The Silk Mind

Ashlin Smith is bored with his apparently pointless job in the Royal Badger Survey, and is trying to quit so he can go and be a blacksmith like his family expected. However, the true purpose of the Badger Survey is a lot less boring than he knows or would prefer.

Ashlin, Jenna, Justin and Derk face monsters natural and unnatural as they are tangled up in political intrigue and the civilization-threatening side-effects of ancient sorcery.


44. The Happy Bunny

Some thirty years or so before, there had been a really bad outbreak of scarlet fever. Hundreds of children had died. One thirteen-year-old girl had lost all her friends to the disease, and her baby brother was dying. She wrote a book for him called The Tale of the Happy Bunny. She illustrated and bound it herself, and read it to him on his last night in the world. A few days later, she also died.

Then her parents.

Everyone who read the book died within a couple of days.

“Did they die of scarlet fever?” asked Jenna.

“No. They just died.”

“So, it’s not like the book is covered in disease. Poison or something?”

“No. Several people have handled the book and been apparently unharmed by it. At least one man who cannot read has looked at the pages and lived. But if you read the book, you die.”

“People die of a lot of things, Ash,” suggested Derk, “could it just be bad luck, a coincidence?”

“It could be. If there were a hundred million books in the world I dare say there might be one with an unlucky history of being read by people who were coincidentally about to die anyway. But there surely aren’t. And people who could read thirty years ago were mostly nobles or merchants or teachers. Well-paid or at least well-fed. Much less likely than average to suddenly drop dead.”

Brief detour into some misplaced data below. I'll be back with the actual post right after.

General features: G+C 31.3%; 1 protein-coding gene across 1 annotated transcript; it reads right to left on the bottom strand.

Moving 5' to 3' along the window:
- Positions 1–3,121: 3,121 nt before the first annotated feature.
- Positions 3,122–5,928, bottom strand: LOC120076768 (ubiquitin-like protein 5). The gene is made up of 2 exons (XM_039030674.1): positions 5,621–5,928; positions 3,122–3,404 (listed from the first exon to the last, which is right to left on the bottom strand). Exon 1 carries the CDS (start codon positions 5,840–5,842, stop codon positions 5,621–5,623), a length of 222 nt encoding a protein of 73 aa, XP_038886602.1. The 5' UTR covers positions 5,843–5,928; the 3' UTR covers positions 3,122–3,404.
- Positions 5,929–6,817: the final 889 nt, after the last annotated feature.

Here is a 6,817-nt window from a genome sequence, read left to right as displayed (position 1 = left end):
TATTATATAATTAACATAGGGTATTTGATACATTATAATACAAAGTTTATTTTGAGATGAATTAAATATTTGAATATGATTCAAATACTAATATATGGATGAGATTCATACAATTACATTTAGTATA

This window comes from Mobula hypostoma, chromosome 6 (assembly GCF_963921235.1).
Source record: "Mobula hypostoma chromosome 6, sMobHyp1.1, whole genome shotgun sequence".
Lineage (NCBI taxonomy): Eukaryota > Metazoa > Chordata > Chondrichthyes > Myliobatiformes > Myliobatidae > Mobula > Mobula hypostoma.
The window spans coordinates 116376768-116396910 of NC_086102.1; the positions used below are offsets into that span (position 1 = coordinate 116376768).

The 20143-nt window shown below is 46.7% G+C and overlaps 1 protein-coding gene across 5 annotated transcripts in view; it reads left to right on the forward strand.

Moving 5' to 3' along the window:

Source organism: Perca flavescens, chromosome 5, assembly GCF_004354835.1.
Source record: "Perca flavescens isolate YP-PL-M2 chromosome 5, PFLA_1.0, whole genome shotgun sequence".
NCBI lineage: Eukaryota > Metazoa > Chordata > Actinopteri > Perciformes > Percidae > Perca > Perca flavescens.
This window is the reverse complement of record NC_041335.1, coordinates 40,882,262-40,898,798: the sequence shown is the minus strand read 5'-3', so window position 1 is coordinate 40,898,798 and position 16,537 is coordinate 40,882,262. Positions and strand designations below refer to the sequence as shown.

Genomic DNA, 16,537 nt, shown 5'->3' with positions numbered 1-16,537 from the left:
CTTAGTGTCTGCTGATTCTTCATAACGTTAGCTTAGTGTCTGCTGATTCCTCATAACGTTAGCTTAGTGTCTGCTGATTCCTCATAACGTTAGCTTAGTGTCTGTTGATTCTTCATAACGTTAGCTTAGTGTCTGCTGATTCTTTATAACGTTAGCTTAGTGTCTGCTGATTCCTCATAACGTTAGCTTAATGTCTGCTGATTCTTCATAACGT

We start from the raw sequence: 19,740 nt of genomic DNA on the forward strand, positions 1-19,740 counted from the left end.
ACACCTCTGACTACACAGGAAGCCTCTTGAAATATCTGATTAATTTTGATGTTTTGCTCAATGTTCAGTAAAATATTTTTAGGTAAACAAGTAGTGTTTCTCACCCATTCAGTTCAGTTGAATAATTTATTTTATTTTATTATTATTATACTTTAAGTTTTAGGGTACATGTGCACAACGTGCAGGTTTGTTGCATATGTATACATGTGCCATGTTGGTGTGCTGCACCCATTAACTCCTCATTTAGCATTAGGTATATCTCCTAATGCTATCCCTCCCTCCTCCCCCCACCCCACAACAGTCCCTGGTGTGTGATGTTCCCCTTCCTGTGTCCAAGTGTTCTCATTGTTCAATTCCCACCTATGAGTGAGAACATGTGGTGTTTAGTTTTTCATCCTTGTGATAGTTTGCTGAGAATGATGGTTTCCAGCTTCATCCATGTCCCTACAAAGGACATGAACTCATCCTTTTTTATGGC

“Well, what does the book say? What’s it about?” Jenna asked impatiently.

Ashlin just looked at her.

“Fine. Right. But did anyone say what was in the book before they died?”

“They can never remember exactly. Right after they read it, they can’t really remember what it was about or anything that happened. They aren’t frightened or anything, it just doesn’t seem all that important. Then they die.”

“Well, what if someone read it to you? They would die I assume. Would you?”

“No volunteers have come forward to help the Crown Library find out, I expect,” said Derk.

Ashlin shuddered.

“Well, I saw the index entry for The Tale of the Happy Bunny, and read up on all that was known about it. And I thought, huh that’s odd. And forgot about it. Then, that night, at maybe two bells in the morning, I woke up and started thinking.”

“Well, what? It’s mysterious and a bit scary. That’s all.”

“That's all? It’s not a bit scary. It is completely scary. If there is a book you can read that kills you, and you don’t even get any warning, maybe there’s a word you can hear that kills you, or a picture, or just a thought you have one day. What if I can’t help thinking about it, and one day I figure out how a book can kill you, and that kills me? What if I dream one page of that book and never wake up?”

“Wow. What if you just killed the lot of us by telling us all that?” joked Derk.

Nobody else laughed.

“Anyway, I got up early, because there was no way I was falling asleep again after that. First thing in the morning I confessed to reading the banned index, and told Morsen, the head librarian, what was worrying me. He told me I needed something useful to do, a sense of perspective, and maybe a girlfriend if I couldn't sleep.”

“And now here you are,” said Jenna, “Two out of three isn’t bad,” cruelly leaving doubt about which two.

“Yes. Anyway, he ejected me from my job as assistant librarian on the spot and sent me to Doctor Grey, who sent me here. Well, I don’t know if he expected me to end up here exactly, but here I am.”

“Why don’t they just burn that book?” asked Jenna.

“Well, they’re librarians. You can’t just burn ... no, actually all the legitimate reasons for never burning books don’t really apply here do they? What in all hell are they thinking?”

“Hmm,” said Jenna. “What if there is no such book and the whole thing is made up to scare assistant librarians away from poking around where they’re not wanted?”

“I hope so.” Ashlin smiled. “But even if I'm only jumping at shadows, I’m glad I jumped here, now.”

“Good,” said Green, walking up to their fire. “Since you’re enjoying yourself so much telling ghost stories, you can share first watch with me.”

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